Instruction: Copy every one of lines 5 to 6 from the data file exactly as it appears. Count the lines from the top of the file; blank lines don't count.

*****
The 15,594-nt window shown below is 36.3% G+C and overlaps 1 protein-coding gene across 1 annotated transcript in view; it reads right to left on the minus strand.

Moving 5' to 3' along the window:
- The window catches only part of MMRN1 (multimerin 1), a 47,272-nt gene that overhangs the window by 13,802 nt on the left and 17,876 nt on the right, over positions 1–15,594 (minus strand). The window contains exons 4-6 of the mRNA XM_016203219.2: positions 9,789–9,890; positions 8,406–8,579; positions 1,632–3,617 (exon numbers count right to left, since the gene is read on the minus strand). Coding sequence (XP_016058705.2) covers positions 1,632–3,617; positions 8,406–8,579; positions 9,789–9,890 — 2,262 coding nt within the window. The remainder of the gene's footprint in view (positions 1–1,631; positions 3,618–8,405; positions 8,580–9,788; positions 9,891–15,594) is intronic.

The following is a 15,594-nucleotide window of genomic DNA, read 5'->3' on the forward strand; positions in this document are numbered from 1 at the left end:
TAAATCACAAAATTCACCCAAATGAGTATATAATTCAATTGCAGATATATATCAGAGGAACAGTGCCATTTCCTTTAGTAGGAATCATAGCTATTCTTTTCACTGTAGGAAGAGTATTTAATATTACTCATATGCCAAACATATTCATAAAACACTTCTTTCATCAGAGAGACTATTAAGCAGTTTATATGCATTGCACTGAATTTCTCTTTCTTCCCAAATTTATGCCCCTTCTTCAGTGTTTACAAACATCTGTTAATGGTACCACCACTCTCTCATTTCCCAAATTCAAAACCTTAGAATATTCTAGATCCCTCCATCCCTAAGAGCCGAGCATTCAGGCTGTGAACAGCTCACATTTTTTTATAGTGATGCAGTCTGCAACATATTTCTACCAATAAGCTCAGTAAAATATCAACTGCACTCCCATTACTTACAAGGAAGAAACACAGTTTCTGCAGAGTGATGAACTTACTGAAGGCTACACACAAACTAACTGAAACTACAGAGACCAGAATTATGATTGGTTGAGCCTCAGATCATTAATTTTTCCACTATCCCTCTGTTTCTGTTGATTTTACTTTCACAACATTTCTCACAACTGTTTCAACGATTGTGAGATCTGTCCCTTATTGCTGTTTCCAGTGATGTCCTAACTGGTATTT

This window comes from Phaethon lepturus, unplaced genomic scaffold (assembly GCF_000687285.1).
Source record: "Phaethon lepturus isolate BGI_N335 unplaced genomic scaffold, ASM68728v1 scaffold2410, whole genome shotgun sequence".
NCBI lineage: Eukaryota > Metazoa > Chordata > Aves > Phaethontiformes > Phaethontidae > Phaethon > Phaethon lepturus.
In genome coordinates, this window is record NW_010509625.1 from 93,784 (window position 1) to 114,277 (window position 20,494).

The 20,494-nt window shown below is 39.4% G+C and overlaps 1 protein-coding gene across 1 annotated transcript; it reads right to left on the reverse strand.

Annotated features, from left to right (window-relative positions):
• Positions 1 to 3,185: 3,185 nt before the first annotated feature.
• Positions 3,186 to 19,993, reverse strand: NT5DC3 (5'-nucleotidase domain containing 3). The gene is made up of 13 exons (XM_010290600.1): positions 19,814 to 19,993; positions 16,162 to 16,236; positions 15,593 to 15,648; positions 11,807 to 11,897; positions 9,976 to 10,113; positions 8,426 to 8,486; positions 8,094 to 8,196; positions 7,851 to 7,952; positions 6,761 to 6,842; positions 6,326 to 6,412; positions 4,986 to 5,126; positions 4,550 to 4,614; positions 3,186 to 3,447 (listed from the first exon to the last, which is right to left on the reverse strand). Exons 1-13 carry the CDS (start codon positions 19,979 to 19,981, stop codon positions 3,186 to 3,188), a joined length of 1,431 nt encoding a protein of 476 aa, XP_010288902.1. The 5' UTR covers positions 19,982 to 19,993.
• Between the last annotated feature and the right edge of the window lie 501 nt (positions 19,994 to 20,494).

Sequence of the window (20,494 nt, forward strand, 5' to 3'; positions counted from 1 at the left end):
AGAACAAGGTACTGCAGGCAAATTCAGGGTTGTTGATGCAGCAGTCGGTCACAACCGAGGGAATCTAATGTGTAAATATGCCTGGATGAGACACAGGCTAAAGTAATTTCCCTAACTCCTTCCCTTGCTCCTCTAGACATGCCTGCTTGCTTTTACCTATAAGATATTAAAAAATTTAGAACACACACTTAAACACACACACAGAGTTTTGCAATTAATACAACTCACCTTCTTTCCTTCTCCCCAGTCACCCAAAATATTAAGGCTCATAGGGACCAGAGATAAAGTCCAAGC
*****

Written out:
TAAATCACAAAATTCACCCAAATGAGTATATAATTCAATTGCAGATATATATCAGAGGAACAGTGCCATTTCCTTTAGTAGGAATCATAGCTATTCTTTTCACTGTAGGAAGAGTATTTAATATTACTCATATGCCAAACATATTCATAAAACACTTCTTTCATCAGAGAGACTATTAAGCAGTTTATATGCATTGCACTGAATTTCTCTTTCTTCCCAAATTTATGCCCCTTCTTCAGTGTTTACAAACATCTGTTAATGGTACCACCACTCTCTCATTTCCCAAATTCAAAACCTTAGAATATTCTAGATCCCTCCATCCCTAAGAGCCGAGCATTCAGGCTGTGAACAGCTCACATTTTTTTATAGTGATGCAGTCTGCAACATATTTCTACCAATAAGCTCAGTAAAATATCAACTGCACTCCCATTACTTACAAGGAAGAAACACAGTTTCTGCAGAGTGATGAACTTACTGAAGGCTACACACAAACTAACTGAAACTACAGAGACCAGAATTATGATTGGTTGAGCCTCAGATCATTAATTTTTCCACTATCCCTCTGTTTCTGTTGATTTTACTTTCACAACATTTCTCACAACTGTTTCAACGATTGTGAGATCTGTCCCTTATTGCTGTTTCCAGTGATGTCCTAACTGGTATTT

This window comes from Phaethon lepturus, unplaced genomic scaffold (assembly GCF_000687285.1).